If you were at the Mobile World Congress, you ask any service provider who is your most likely business partner? And who's your most likely technology architecture partner? We'll get the answer the majority of the time. Now, that was something you would have said five or six years ago was not possible.

In the data center, I did not want to compete against IBM and HP. I tried to partner with both of them. I would have preferred that. But we knew going in -- and the decision was made five years ago -- once we started down the path with virtualization, that if they would partner we'd prefer to do that, and would have actually given them a large part of our technology. But if not, it was too important strategically to us, because it wasn't a question about moving into new markets. I'm not after servers. I'm after virtualization, where you don't know where your processors are, your information's stored, the application resides. You don't care. If done another way, the network becomes dumb pipes, commodity like. So we had to move into this in terms of where the market was going. We focused on market transition, not competitors. And I think you'd have to argue, we're off to a good start, both in mind share and vision and strategy. But it comes down to how well we do on our first pilots.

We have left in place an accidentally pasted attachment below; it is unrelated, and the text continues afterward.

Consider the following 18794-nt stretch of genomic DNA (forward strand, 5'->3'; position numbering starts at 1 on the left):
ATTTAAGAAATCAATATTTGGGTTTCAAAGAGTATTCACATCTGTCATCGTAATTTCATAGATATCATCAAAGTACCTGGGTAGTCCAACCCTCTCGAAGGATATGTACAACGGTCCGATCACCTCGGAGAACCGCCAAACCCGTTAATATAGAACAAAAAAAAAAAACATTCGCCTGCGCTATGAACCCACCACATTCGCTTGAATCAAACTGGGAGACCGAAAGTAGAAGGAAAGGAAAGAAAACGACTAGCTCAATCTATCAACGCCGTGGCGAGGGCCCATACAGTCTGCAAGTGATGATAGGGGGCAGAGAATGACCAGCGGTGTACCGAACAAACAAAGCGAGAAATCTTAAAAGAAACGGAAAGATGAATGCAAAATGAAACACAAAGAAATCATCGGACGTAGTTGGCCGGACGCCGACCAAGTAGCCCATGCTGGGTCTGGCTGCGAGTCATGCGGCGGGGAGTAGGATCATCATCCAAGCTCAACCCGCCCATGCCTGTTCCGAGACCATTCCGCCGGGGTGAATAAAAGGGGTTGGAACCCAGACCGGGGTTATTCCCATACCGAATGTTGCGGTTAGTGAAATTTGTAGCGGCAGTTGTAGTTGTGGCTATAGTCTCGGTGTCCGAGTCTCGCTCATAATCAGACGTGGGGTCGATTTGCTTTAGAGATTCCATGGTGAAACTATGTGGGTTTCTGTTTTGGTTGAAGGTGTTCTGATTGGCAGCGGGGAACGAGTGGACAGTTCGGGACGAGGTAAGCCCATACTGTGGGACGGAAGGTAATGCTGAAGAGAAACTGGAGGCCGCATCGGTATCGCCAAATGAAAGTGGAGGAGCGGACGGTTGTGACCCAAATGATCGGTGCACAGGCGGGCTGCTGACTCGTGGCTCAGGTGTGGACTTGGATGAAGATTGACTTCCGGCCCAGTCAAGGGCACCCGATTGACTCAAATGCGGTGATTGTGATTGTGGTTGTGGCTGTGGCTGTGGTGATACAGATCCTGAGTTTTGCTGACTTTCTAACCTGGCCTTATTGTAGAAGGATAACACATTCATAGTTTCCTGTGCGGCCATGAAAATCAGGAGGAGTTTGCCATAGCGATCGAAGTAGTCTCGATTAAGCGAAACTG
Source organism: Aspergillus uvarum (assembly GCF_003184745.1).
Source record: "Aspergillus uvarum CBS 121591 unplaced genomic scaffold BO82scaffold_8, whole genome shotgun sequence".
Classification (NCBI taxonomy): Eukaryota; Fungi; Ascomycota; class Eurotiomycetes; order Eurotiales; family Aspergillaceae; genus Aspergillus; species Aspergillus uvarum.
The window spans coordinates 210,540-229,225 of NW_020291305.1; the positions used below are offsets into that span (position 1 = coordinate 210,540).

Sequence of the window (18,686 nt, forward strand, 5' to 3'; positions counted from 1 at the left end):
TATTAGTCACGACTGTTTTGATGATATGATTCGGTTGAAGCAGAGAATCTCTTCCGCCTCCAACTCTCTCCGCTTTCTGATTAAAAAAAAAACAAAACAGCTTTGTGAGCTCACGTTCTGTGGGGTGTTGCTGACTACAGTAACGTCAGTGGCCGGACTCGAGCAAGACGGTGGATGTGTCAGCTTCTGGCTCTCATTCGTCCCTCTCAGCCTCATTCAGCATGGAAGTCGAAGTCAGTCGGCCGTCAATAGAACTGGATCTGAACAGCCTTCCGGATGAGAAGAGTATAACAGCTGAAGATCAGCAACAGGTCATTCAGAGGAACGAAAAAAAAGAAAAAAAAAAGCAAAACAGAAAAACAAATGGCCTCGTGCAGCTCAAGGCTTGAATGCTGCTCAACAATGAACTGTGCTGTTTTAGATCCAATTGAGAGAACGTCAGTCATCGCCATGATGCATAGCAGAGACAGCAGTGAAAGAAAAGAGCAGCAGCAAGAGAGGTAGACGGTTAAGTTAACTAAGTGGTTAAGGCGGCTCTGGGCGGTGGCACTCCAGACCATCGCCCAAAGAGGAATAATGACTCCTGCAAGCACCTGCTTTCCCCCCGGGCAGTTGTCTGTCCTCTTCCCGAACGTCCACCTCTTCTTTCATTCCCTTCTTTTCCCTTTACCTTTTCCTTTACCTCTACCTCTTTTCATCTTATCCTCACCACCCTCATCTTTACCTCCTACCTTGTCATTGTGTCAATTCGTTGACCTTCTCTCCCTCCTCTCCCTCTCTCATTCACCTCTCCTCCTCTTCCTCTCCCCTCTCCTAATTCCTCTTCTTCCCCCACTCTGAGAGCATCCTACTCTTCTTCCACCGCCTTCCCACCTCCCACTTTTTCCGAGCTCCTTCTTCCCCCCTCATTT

Q: What is it about the data center that Cisco gets that you think these other big companies don't get?